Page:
The whole essence of pubic speaker is built on the premise that like the proverbial Boy Scout or Girl Guide, you must be prepared.
But what happens if you make a mess but you are at the end of your remarks before you realize it? Positive action is always the best strategy for a comeback. You may realize that your topic was wrong, that your audience was expecting something completely different from what you delivered, or that every single person disagrees with your point of view.
Proceed to make your strong conclusion, get out of there, and then conduct your own autopsy to figure out how it could have gone so wrong. As long as you are interesting and entertaining, much can be forgiven.
What can’t be forgiven, however, is leaving your audience let down. There are five ways guaranteed to do that:
- You end by saying “thank-you for your time.” That’s not respectful; it’s lame.
- You end by saying “well, that’s all she wrote,” or “that’s it folks. That’s uninspiring.
- You end with a sales pitch. When you do that, everyone in the audience feels let down, as if they have just been conned into listening to a long commercial.
- You end with a question and answer session to fill your time slot. People won’t remember what you said; they will remember your lame answer to the misinformed questioner with the microphone who badgered you to the ground. Call it a rookie mistake and just say no next time.
- You end without some single inspiring message, a call to action eloquently expressed. People deserve something to take away for their time and attention. Give it to them.
Sometimes you feel like you are making a mess of things when you speak because you observe the audience and they look disinterested. Don’t be swayed by what you see. Very few people, unless they are politicians or sales people or people used to being in the public eye, will strike the poise of an intrigued listener. Most people just sit back and relax and listen to you the same way they would watch a television show. They aren’t into performing. Don’t mistake their blank looks as disinterest. They don’t think you can see their faces so they see no point in looking like they are active listeners.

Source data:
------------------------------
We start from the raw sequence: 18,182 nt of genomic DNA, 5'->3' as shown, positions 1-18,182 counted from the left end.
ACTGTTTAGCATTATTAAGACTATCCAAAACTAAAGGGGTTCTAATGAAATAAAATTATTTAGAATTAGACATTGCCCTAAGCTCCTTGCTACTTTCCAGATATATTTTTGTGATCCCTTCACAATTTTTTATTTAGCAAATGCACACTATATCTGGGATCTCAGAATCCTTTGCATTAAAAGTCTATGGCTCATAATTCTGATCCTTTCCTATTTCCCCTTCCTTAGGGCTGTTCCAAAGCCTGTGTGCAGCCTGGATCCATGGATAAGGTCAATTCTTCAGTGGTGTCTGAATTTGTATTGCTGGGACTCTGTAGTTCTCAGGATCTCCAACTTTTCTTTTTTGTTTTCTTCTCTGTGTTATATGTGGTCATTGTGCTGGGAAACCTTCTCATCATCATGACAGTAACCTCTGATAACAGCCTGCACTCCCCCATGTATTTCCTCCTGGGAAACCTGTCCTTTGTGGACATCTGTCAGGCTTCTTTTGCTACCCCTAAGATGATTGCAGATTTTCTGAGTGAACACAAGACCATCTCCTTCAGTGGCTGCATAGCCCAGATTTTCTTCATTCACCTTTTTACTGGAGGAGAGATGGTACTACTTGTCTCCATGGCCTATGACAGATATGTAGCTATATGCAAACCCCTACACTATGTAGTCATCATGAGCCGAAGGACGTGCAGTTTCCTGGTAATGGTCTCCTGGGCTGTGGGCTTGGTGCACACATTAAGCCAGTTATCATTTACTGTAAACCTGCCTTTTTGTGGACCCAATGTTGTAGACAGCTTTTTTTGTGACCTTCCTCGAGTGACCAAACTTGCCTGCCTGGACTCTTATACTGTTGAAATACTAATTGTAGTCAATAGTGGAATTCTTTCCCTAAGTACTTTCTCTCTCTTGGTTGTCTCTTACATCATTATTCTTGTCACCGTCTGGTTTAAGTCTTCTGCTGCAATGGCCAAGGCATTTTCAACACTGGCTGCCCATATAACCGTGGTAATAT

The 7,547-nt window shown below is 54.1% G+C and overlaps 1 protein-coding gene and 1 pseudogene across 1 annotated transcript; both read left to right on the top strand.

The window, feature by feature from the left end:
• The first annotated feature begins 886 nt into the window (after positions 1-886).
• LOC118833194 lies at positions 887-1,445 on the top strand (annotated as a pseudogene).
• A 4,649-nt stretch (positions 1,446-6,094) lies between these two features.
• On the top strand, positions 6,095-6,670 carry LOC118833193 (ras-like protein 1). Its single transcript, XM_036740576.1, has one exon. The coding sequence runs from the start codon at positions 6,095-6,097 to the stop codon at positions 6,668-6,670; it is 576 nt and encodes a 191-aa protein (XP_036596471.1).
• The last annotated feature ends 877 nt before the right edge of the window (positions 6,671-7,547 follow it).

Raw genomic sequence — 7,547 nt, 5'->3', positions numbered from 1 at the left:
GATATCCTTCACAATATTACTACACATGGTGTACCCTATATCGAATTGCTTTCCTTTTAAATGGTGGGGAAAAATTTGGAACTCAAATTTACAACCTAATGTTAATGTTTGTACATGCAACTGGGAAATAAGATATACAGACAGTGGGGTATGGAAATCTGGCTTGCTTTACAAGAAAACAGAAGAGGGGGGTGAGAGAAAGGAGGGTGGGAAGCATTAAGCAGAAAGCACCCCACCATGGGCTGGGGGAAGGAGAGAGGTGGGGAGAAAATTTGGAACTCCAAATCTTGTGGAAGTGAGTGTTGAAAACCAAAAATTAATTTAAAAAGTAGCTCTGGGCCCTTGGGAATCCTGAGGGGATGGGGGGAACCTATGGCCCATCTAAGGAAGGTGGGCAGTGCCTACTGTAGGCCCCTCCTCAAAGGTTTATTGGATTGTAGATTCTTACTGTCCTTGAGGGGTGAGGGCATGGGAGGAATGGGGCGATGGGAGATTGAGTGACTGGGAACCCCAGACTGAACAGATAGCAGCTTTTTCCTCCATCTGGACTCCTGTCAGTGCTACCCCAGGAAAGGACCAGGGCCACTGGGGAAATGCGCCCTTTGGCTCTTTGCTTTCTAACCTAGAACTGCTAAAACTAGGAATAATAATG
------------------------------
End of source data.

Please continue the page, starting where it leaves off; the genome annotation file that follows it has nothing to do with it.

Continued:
At any stage of a crisis on the stage, if you aren’t sure what to do just stop for a second and breathe slowly as you figure out your next step. Your brain needs oxygen and your mind needs a minute to come up to speed to advise on the crisis at hand.
Remember that no matter what happens, you always have options. Even if you fall flat on your face as you approach the podium, you can get back up, dust yourself off slowly, look at the audience and smile, and say something like “It is kind of funny when someone falls that elegantly, isn’t it?” Let them have a little chuckle and move on. Or if there’s a local sporting hero known for their great moves on the ice or in the ring or gym, says “that’s a trademark move I just invented to give to so and so. I just wanted to practice it first a little.” Then launch right into the remarks.
As long as your audience feels like you’ve got a handle on whatever is happening, they will stay with you. They only get uneasy and judgmental when you appear lost.